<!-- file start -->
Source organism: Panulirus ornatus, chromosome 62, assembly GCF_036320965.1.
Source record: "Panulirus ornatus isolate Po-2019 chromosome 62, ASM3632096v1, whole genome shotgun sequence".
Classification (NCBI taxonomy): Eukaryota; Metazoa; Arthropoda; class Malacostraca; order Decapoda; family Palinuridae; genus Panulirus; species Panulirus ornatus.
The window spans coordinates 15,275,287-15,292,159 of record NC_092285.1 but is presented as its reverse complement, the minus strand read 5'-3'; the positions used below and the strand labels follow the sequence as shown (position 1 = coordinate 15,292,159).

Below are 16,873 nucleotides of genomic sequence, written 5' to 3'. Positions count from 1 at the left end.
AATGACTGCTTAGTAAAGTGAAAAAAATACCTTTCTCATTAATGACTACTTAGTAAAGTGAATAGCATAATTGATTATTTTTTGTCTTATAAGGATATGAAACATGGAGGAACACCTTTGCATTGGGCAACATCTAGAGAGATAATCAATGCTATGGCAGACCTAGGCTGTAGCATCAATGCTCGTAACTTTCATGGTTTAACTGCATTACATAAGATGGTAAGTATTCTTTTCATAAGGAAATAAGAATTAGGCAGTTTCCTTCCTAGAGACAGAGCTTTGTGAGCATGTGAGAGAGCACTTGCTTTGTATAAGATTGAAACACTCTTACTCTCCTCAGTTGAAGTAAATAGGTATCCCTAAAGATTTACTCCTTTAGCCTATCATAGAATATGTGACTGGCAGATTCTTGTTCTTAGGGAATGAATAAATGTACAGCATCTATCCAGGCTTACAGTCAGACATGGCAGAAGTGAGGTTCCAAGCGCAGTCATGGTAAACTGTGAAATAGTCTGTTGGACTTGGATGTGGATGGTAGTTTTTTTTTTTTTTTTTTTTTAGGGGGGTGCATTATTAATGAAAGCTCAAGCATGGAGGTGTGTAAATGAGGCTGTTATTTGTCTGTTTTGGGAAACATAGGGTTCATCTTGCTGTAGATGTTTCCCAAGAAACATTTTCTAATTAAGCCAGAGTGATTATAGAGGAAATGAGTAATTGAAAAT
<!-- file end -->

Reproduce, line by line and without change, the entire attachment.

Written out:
Source organism: Panulirus ornatus, chromosome 62, assembly GCF_036320965.1.
Source record: "Panulirus ornatus isolate Po-2019 chromosome 62, ASM3632096v1, whole genome shotgun sequence".
Classification (NCBI taxonomy): Eukaryota; Metazoa; Arthropoda; class Malacostraca; order Decapoda; family Palinuridae; genus Panulirus; species Panulirus ornatus.
The window spans coordinates 15,275,287-15,292,159 of record NC_092285.1 but is presented as its reverse complement, the minus strand read 5'-3'; the positions used below and the strand labels follow the sequence as shown (position 1 = coordinate 15,292,159).

Below are 16,873 nucleotides of genomic sequence, written 5' to 3'. Positions count from 1 at the left end.
AATGACTGCTTAGTAAAGTGAAAAAAATACCTTTCTCATTAATGACTACTTAGTAAAGTGAATAGCATAATTGATTATTTTTTGTCTTATAAGGATATGAAACATGGAGGAACACCTTTGCATTGGGCAACATCTAGAGAGATAATCAATGCTATGGCAGACCTAGGCTGTAGCATCAATGCTCGTAACTTTCATGGTTTAACTGCATTACATAAGATGGTAAGTATTCTTTTCATAAGGAAATAAGAATTAGGCAGTTTCCTTCCTAGAGACAGAGCTTTGTGAGCATGTGAGAGAGCACTTGCTTTGTATAAGATTGAAACACTCTTACTCTCCTCAGTTGAAGTAAATAGGTATCCCTAAAGATTTACTCCTTTAGCCTATCATAGAATATGTGACTGGCAGATTCTTGTTCTTAGGGAATGAATAAATGTACAGCATCTATCCAGGCTTACAGTCAGACATGGCAGAAGTGAGGTTCCAAGCGCAGTCATGGTAAACTGTGAAATAGTCTGTTGGACTTGGATGTGGATGGTAGTTTTTTTTTTTTTTTTTTTTTAGGGGGGTGCATTATTAATGAAAGCTCAAGCATGGAGGTGTGTAAATGAGGCTGTTATTTGTCTGTTTTGGGAAACATAGGGTTCATCTTGCTGTAGATGTTTCCCAAGAAACATTTTCTAATTAAGCCAGAGTGATTATAGAGGAAATGAGTAATTGAAAAT